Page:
One reason for 'not teaching' is the very good one that the teacher may not know himself how he does something. And by trying to communicate it verbally may hinder your efforts to learn. You need to see for yourself and frame it in your own terms. Though of course this is fraught with further difficulties if you have tendency to project onto what you see.

The key, or one, lies in looking carefuly. This means looking with a 'transparent head' on. A mind that is all eyes and no running dialogue. Never mind the whirling arms, the shouts, what is really going on?

The thief plans a heist. He scopes out the joint, he sees what is just part of the furniture and what is valuable. he sees which window is vulnerable and which is alarmed. Now take that metaphor and see how you approach those who have something you admire, some truth seeking ability and truth dealing ability and disregard what they say, or take it as just one more ingredient. Really look at what they do. Pay especial attention to the moves made to distract you, then look elsewhere. Usually it is closer to home, and on the surface quite mundane, even old fashioned...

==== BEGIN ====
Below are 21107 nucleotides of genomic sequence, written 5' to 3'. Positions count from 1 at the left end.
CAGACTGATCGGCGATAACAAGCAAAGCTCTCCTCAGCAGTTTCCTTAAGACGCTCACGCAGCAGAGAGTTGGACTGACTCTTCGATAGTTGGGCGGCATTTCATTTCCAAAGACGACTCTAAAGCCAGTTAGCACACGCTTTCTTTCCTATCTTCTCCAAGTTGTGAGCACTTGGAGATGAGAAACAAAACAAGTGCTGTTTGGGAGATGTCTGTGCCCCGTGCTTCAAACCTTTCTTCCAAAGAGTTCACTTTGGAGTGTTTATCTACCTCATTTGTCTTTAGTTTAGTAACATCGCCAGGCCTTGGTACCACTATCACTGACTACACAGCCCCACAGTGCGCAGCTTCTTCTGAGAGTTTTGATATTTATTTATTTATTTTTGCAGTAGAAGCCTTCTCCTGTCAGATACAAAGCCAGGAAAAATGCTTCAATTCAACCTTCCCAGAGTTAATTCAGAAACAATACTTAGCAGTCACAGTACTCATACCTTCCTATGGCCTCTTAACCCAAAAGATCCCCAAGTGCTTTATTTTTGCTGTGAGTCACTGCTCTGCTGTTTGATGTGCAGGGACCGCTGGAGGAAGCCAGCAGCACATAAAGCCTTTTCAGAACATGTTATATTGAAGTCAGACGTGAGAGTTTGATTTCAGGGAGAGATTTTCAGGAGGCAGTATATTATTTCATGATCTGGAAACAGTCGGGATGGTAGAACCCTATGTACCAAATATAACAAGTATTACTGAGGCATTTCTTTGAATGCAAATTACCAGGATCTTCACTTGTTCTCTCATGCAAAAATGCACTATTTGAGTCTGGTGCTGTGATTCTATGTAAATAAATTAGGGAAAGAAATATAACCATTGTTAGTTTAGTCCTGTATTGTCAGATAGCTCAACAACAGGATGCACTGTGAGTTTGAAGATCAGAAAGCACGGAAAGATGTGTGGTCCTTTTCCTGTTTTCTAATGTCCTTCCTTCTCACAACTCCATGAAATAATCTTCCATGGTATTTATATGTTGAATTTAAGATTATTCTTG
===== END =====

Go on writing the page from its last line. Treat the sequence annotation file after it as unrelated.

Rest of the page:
ego puncturing

How many times have you read or heard your ego is your worst enemy, that you block your own light, that your self is getting in your own way?

But how to do something about it?

There are a number of traditional solutions: practising gratitude is one.

Then there is pushing your own sense of tolerance. Note the things you just won't or can't tolerate. Then experiment for a while tolerating them.

These are shortcuts. If you don't use them, over time- maybe years- life will deal you an ego blow. It is of course, up to you how you react to it, but it'll come.


changing yourself

If you want to change yourself, change your environment.

If you can't change your environment go with your limitations- use them to your advantage. Acknowledge your weaknesses and program stuff to fill in the time and space when you are 'at risk'.